Dear Wall Street Insights & Indictments Reader,
Just look at the market today, any market, anywhere in the world. They’re all higher.
What are those “purposes” and how much “control” does the Fed really have?
The short answers to those questions will sicken and frighten you…
But first, a word about surging equity markets.
U.S. markets leaped higher yesterday propelled by molten lava (heated by the Fed), which blew the top off the cone of equity malaise capping stocks in the first days of 2015.
Asian markets took notice this morning and immediately joined the party. Not to be outdone – and without a doubt the guests of honor who were being liquored up in the process – European stock markets popped their own corks and soared higher. So, when U.S. markets opened a few hours later, it was one for all and all for reaching for the moon.
Grab your glass and get your boogie on – it’s a world party!
The molten lava forcing the blow-off top in equities bubbled out of the Fed’s December 16-17, 2014, meeting minutes, which were released yesterday morning.
In a highly unusual public pronouncement (sure, they were minutes of the Fed’s private meetings, but they are made public, so they were public pronouncements), the Masters of Manipulation warned they were worried about slow economic growth outside the United States.
Specifically, the Fed said it was worried “foreign policy responses [to slowing growth] were insufficient.” That’s “Fedspeak,” over a loudspeaker screaming to their counterparts at every other central bank on the planet, for “PRINT MORE MONEY, YOU IDIOTS.”
But it’s not slowing growth the Fed is really worried about. It’s how artificially pumped-up equity markets (courtesy of the trillions of dollars of already printed money, aka stimulus or, more colloquially, quantitative easing) will react if the free-money ride slows down or stops.
How do we know that’s what the Fed is afraid of? Because it said so. The Fed minutes warned financial markets are “importantly influenced by concerns about prospects for foreign economic growth and by associated expectations of monetary policy actions in Europe and Japan.”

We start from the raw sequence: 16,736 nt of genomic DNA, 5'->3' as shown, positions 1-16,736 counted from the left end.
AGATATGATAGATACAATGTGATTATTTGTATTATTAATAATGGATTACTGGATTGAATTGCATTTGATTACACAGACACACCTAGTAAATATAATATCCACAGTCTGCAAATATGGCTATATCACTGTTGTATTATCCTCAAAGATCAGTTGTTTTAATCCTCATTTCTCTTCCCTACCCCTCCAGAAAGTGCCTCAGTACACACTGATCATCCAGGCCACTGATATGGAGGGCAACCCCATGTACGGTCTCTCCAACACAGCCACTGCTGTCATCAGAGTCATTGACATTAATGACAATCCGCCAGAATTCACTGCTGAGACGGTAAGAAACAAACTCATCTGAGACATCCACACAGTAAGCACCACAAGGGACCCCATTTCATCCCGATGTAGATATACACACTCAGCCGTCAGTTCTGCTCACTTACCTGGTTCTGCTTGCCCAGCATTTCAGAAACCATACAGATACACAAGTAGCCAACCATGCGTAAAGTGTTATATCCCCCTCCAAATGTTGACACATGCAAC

That means frenetic equity markets will crash if they don’t get more cocaine up their snouts.
That’s how Masters of the Universe pump up stock markets – by masterly manipulation.
So, what is their “purpose” and how much “control” does the Fed really have?
Unless your existence in the equity bubble has left you deaf, the Fed has for years openly articulated a “wealth-effect” policy. It wants to pump up stock prices to make us all feel wealthier. Some of us are wealthier, if we own a lot of stocks. Most of us don’t own enough stocks or any stocks, so we only feel the rich getting richer.
But, whatever, that’s the wealth effect.
As long as equity prices are rising, banks’ equity capital is worth more and they make more money in rising equity markets from investment banking, mergers and acquisitions (M&A), and trading.
Of course, the juice for all that activity comes from low interest rates.
At the same time, the Fed is carrying the deficit-ridden U.S. government by buying its debt.
That’s the purpose of zero interest rate policies (ZIRP) – to pump up equities, enrich big banks and monetize government debt.
That’s the purpose of central bank “stimulus” all over the world.
The problem is in the “control” mechanism.
If the Fed loses control of U.S. equity markets, if other central banks lose control of their equity markets, it’s game over. The wealth effect will disappear, and banks will collapse.
So, here’s what the Fed intended by incorporating the language it did in its most recent minutes, for the world to read.
The Fed warned other central banks to keep the free-money hoses turned on in order to force equity markets higher. Markets read that and rallied, because the Fed is the Master of the Masters of the Universe and just proved to its counterparts that stimulus is the way forward.
However, the last word on “control” goes to the markets themselves. Try as central banks might, as big as they are, as much capital as they pretend they have to spray on stocks, they are not anywhere near as big as the markets.
Control is a fantasy.
Of course, equity markets are higher. They’re all Pavlov’s dogs.
But one day, the atavistic tendencies of markets, meaning their animal nature, will prove the distorted headline “Man Bites Dog” was a misprint.